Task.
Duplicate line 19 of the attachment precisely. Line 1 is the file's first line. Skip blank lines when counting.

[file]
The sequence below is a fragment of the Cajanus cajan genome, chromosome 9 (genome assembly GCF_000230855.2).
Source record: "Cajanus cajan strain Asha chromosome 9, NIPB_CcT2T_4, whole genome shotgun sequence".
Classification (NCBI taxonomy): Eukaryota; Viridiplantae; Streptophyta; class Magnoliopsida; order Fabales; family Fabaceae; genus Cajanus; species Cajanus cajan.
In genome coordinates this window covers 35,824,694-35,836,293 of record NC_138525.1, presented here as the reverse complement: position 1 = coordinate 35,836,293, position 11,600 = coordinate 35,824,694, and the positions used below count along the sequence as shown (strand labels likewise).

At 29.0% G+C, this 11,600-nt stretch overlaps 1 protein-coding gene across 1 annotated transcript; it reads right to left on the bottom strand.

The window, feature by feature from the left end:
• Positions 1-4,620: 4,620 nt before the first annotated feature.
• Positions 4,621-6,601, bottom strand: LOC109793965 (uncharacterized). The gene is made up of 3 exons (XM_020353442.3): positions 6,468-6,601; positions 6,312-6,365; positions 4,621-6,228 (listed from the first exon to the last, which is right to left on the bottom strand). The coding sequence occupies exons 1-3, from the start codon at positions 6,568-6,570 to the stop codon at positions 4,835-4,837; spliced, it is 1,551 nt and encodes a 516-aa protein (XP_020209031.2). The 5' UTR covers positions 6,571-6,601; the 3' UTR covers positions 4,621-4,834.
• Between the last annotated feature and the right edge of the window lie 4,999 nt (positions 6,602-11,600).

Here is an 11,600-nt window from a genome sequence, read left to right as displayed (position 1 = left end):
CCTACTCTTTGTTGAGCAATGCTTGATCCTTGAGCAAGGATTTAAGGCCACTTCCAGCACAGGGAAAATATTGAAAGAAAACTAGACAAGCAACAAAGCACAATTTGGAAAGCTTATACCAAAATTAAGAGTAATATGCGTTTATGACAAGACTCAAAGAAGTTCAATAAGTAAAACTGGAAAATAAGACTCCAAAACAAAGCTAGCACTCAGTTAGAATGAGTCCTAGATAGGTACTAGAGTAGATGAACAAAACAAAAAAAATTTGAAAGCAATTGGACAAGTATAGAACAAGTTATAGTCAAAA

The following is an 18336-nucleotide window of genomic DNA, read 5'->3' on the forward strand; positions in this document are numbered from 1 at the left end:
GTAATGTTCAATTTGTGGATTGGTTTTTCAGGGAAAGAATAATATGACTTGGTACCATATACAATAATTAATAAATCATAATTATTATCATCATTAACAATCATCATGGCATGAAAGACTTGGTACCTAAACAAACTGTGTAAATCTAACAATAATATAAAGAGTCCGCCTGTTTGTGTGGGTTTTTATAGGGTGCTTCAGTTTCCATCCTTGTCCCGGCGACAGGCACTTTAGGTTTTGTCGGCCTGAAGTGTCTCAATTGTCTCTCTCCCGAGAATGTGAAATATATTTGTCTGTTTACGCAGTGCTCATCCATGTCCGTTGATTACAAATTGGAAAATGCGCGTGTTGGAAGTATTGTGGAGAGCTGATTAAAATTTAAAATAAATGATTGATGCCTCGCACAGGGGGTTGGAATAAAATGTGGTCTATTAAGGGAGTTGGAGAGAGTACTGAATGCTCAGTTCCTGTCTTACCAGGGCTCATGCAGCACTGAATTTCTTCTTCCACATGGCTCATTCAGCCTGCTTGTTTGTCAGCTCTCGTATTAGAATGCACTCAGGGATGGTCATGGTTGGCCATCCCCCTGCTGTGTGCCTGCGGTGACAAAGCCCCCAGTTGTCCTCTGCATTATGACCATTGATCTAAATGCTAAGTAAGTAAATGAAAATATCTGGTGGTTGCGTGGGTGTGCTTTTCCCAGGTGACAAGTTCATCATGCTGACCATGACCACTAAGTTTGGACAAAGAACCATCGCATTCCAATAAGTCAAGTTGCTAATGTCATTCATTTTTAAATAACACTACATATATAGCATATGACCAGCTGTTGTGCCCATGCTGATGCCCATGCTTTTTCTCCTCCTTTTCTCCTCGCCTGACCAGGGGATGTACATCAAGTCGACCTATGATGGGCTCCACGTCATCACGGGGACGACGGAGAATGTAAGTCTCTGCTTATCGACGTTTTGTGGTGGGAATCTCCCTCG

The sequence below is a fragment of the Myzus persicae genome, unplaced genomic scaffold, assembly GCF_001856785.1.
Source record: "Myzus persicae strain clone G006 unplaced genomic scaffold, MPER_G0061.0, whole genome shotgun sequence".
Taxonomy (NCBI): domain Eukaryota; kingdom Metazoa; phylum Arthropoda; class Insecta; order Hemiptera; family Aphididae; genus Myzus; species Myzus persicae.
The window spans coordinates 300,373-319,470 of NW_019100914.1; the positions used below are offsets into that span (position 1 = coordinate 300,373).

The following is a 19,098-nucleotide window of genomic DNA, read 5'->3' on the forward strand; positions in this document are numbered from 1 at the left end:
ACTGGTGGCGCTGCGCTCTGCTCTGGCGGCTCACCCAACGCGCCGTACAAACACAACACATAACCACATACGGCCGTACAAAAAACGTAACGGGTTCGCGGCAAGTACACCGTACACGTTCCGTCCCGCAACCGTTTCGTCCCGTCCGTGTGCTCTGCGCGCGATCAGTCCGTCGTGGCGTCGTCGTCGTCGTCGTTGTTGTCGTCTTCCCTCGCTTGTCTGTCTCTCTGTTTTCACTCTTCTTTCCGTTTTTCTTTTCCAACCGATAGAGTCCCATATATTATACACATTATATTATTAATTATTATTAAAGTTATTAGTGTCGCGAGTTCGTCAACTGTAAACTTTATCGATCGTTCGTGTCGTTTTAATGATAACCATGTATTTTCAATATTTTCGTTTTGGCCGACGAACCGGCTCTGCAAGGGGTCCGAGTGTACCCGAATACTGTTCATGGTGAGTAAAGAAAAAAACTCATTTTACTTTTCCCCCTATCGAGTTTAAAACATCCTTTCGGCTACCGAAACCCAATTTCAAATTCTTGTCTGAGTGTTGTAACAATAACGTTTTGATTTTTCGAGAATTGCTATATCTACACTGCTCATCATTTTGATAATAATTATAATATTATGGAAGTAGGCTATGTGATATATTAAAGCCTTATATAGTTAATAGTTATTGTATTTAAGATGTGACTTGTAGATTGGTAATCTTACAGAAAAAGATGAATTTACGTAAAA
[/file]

ACTGGTGGCGCTGCGCTCTGCTCTGGCGGCTCACCCAACGCGCCGTACAAACACAACACATAACCACATACGGCCGTACAAAAAACGTAACGGGTTCGCGGCAAGTACACCGTACACGTTCCGTCCCGCAACCGTTTCGTCCCGTCCGTGTGCTCTGCGCGCGATCAGTCCGTCGTGGCGTCGTCGTCGTCGTCGTTGTTGTCGTCTTCCCTCGCTTGTCTGTCTCTCTGTTTTCACTCTTCTTTCCGTTTTTCTTTTCCAACCGATAGAGTCCCATATATTATACACATTATATTATTAATTATTATTAAAGTTATTAGTGTCGCGAGTTCGTCAACTGTAAACTTTATCGATCGTTCGTGTCGTTTTAATGATAACCATGTATTTTCAATATTTTCGTTTTGGCCGACGAACCGGCTCTGCAAGGGGTCCGAGTGTACCCGAATACTGTTCATGGTGAGTAAAGAAAAAAACTCATTTTACTTTTCCCCCTATCGAGTTTAAAACATCCTTTCGGCTACCGAAACCCAATTTCAAATTCTTGTCTGAGTGTTGTAACAATAACGTTTTGATTTTTCGAGAATTGCTATATCTACACTGCTCATCATTTTGATAATAATTATAATATTATGGAAGTAGGCTATGTGATATATTAAAGCCTTATATAGTTAATAGTTATTGTATTTAAGATGTGACTTGTAGATTGGTAATCTTACAGAAAAAGATGAATTTACGTAAAA